Grassy plains, swampy areas, rivers with sandbanks, shores of lakes.
Carrion, locusts, frogs and small birds.
The marabou stork is a scavenger, sometimes flying with vultures to seek carcasses. It is usually silent but has a croaking alarm call and, when breeding, claps its bill and makes a variety of grunting sounds. The marabou stork is not active for much of the day, resting with its bill cushioned on the fleshy pouch. The purpose of this throat pouch is not certain; it may be for display, for cooling or it may be for supporting the beak.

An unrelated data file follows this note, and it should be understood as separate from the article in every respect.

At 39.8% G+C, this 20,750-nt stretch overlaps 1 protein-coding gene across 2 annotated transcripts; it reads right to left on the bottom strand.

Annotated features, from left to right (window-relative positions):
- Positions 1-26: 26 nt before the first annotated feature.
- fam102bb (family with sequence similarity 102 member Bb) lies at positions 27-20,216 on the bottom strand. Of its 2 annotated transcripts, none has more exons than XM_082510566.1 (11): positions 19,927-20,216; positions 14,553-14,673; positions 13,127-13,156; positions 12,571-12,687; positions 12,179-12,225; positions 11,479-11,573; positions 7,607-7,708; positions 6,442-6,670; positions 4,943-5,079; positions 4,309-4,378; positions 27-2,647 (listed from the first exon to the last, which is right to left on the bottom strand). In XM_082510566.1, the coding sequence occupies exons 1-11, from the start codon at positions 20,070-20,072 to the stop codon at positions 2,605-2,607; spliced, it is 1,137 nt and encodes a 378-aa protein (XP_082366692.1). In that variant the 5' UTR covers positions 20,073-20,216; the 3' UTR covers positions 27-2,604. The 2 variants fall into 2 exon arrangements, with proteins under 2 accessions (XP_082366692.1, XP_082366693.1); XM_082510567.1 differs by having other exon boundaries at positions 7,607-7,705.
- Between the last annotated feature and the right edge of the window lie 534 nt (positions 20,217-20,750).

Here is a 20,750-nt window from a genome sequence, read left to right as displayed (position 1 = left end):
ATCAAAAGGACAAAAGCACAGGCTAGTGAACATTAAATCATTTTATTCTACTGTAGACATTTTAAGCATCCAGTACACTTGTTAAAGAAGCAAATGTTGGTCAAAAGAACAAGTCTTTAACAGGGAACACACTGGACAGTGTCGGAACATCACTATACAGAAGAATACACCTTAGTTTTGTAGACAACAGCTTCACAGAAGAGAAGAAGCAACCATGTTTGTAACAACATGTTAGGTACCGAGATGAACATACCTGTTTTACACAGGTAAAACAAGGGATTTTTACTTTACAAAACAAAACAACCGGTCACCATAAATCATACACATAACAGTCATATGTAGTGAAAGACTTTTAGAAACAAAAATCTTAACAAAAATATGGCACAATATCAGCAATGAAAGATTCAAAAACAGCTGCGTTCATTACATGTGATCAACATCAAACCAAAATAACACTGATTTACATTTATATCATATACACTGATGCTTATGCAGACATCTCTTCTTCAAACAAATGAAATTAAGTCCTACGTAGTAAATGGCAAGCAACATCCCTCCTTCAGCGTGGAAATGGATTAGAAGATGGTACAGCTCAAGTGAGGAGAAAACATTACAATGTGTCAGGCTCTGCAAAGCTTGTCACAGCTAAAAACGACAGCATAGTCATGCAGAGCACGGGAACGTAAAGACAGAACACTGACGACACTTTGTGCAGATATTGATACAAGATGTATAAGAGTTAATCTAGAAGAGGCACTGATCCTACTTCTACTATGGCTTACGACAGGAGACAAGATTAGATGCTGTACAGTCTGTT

The nest is a platform of sticks built in trees or on cliffs. 2-3 eggs are incubated for 29-30 days.
This bird is currently not under threat.
This species is classified as of Least Concern.
- Latin Name: Leptoptilos crumeniferus
- Class: Birds
- Order: Ciconiiformes
- Family: Ciconiidae
- Conservation status: Least Concern
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